Establish what you are dreaming about, what you would really like to have in your life. You need a plan to turn your dream into a reality. Whether real estate is part of the destination you have in mind or is only a stepping stone to get you where you want to go, this book should help you build a viable plan to achieve your goals in a way that makes a lot of financial sense; not only for your immediate future, but, perhaps more importantly, for your longterm financial well-being.

Think about it for a moment. Real estate is a very diverse commodity. You have numerous options from buying a single family property that you intend to live in to perhaps leveraging a multifamily apartment building. You can also buy a parking lot or an office building complex. Why not buy a plot of land and use it to build several condos or, if the plot is big enough, build a planned residential community? In this day and age, investing in real estate is one of the smartest things you can do, period!

Unfortunately, most people don't have the first idea how to get their heads around this type of arrangement. The notion of owning real estate that is not just for their principle use or the idea of using their retirement plan to leverage and invest in the first place is somehow bewildering to them. It terrifies most people to think about the work involved. At least, they believe there's a lot of work involved. How do you make your money back? What if you've got to find tenants for an investment property? How do you do that? How do you go about selling a

property when you want to? Who do you call? A lawyer? A real estate agent? A financial planner or broker? What if you can't sell it for the price you paid? What if you just want to flip properties like those foreclosure deals you always hear about on television? Can you still use your retirement plan and if so, how do you go about organizing it?

All of these questions posed by an inquiring mind deserve a complete, fair, and rounded answer. The truth is that when it comes to real estate, there's no one answer that always fits the bill. Creativity is important.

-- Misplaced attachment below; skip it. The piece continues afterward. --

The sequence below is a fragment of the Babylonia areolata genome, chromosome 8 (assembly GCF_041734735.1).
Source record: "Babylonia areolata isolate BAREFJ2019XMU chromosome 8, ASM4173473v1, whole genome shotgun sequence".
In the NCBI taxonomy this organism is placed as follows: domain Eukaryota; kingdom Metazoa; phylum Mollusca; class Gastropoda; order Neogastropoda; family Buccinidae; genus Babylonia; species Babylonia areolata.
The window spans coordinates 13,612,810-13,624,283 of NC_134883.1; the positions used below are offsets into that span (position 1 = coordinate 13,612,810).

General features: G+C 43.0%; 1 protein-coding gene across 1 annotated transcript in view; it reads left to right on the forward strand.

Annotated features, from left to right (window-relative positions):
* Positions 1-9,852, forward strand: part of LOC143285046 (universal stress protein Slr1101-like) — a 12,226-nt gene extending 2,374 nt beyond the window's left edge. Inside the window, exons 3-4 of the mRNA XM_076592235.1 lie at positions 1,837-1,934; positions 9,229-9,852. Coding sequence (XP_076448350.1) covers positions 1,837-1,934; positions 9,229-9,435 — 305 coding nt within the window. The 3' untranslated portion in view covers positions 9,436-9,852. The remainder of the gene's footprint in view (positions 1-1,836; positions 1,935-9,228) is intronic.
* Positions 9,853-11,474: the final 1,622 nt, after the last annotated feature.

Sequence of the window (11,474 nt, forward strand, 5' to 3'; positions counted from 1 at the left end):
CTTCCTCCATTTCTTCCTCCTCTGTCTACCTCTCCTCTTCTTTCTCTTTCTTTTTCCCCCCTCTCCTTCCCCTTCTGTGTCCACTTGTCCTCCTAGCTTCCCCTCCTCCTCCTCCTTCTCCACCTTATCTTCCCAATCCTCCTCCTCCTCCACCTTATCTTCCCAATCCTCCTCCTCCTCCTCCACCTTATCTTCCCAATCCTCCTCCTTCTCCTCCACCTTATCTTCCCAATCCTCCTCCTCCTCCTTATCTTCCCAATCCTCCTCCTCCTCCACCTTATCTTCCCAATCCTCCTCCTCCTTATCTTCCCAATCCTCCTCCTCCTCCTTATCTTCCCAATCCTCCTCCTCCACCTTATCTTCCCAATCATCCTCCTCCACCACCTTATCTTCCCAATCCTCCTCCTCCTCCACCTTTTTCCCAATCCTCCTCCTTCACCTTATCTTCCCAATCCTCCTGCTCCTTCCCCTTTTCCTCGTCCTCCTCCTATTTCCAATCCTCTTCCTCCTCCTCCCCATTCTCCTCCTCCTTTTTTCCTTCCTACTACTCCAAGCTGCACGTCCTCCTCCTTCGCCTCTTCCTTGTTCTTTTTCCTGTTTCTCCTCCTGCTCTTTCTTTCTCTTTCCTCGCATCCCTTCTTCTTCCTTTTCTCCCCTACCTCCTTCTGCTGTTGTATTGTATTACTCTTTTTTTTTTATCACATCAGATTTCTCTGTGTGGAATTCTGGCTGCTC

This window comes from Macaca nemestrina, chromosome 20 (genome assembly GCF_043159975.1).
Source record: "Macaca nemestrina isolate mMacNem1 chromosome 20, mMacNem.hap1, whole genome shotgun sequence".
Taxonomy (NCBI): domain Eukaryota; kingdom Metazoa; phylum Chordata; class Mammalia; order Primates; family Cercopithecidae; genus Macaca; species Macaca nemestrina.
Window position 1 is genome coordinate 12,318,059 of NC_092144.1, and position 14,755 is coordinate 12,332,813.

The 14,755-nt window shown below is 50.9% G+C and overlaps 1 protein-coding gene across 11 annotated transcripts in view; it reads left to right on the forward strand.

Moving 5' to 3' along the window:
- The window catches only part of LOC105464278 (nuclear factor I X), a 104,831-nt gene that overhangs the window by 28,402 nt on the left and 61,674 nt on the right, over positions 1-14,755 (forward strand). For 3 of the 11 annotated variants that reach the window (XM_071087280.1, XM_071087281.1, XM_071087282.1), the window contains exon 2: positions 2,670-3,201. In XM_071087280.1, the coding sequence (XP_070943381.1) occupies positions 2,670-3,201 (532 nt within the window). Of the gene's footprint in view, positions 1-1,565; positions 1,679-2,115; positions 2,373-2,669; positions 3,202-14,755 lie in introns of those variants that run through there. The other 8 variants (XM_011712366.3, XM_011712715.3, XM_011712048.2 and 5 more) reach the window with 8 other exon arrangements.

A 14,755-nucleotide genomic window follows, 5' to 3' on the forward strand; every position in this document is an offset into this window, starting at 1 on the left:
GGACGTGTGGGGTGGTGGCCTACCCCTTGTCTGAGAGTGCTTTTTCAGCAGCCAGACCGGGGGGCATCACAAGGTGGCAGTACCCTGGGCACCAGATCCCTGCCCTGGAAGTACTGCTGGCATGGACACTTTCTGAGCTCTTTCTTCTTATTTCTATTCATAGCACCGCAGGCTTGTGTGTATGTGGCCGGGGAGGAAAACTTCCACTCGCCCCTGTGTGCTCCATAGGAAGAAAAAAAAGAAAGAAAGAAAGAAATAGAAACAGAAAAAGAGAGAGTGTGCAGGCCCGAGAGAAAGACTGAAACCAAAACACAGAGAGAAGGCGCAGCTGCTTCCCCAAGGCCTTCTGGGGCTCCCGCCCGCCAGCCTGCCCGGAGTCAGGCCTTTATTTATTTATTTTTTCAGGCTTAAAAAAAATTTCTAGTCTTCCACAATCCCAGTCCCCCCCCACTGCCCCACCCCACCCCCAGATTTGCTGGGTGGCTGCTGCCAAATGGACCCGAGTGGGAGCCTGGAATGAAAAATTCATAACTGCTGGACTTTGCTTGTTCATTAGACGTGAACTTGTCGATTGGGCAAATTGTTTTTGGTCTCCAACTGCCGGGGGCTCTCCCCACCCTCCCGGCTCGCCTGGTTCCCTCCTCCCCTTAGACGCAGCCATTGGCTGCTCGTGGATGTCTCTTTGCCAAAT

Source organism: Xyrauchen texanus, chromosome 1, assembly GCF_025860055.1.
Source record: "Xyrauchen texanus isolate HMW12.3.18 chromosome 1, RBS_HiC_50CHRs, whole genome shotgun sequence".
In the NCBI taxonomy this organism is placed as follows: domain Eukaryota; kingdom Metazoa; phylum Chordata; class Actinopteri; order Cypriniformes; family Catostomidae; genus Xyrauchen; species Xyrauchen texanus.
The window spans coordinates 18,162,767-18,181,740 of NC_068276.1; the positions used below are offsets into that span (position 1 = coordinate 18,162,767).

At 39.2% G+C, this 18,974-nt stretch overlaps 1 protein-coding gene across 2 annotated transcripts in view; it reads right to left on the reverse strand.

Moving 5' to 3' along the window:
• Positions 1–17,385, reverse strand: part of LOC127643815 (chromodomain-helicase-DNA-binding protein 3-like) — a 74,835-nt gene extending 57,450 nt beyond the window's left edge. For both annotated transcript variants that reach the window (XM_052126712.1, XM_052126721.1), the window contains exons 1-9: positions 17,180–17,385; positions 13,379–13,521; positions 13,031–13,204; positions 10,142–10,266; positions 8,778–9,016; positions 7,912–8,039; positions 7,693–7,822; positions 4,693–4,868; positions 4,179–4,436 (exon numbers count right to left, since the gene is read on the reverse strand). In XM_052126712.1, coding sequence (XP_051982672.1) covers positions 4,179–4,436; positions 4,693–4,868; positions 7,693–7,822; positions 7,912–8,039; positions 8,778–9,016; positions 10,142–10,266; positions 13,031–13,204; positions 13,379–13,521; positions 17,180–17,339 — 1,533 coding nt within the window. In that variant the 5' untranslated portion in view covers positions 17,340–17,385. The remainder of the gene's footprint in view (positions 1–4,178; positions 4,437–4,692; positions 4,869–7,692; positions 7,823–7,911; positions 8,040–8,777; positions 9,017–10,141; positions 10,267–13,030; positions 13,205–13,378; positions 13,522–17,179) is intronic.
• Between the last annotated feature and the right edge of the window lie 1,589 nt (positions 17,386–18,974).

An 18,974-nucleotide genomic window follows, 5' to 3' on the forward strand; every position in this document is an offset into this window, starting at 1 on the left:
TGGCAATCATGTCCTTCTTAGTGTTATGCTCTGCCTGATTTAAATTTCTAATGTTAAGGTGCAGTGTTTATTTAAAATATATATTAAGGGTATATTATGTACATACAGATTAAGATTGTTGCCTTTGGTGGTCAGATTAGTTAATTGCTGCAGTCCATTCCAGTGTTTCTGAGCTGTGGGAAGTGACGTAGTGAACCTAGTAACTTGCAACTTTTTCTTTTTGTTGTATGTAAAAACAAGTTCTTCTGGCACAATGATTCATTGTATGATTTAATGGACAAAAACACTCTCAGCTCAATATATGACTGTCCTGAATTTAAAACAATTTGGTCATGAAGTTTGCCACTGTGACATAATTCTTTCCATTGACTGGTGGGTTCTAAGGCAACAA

The good news about this industry, as we shall emphasize at various points throughout this book, is that the prime commodity, real estate and particularly commercial real estate, are universally valuable. Their value is considerable and it's unlikely to fall very far below the mark. People are always going to need buildings for commercial use. They won't necessarily always need an office building in precisely that location but they will need something or the other. Places change, and thus commercial real estate is the best type of real estate you can possibly invest in if you want to be able to surf the waves of change that undoubtedly will affect your community over time.

But hold on a sec. The best news is yet to come. You don't have to be a Donald Trump to do well in this field either. Real estate investing is actually very straightforward once you have the mechanisms in place and the important numbers on speed dial. You invest some of your own money to buy a property through your IRA or 401k; you borrow some money against the value of the property. Either you keep the investment property as your primary residence or you turn the property into a source of income, the choice is yours. You can do some repairs, some renovation and development on the property, to increase its value. If you don't use the property as a residence for yourself, you either make your money back long-term by renting units or you flip the thing and resell it for more than you originally paid, avoiding problems such as capital gain because the money you make goes into your retirement plan. The precise details of each arrangement will vary depending on the type of property in question and your particular interest. If you want to make money fast, you are probably going into the flipping business; buying and then quickly reselling your properties to earn a fast profit that you can store away safely to keep your future looking bright and breezy.

What this book should do for you above all is to provide a definitive outline of the principles of real estate dealing. The general purpose is to chart the entire process for buying and eventually selling properties while leaving you plenty of room to maneuver within the general framework. Moreover, it also aims to provide a definitive explanation for precisely why this type of investment strategy is not only advantageous but, in many instances, decidedly necessary for securing a viable retirement plan.

End of Chapter 1

John Krol Boomer's-Bank The Investor's Guide to Commercial Real Estate and Retirement Planning How to Invest In Commercial Real Estate Using Your IRA or 401(k). . . Maximize Your Profit. . . and Save For Retirement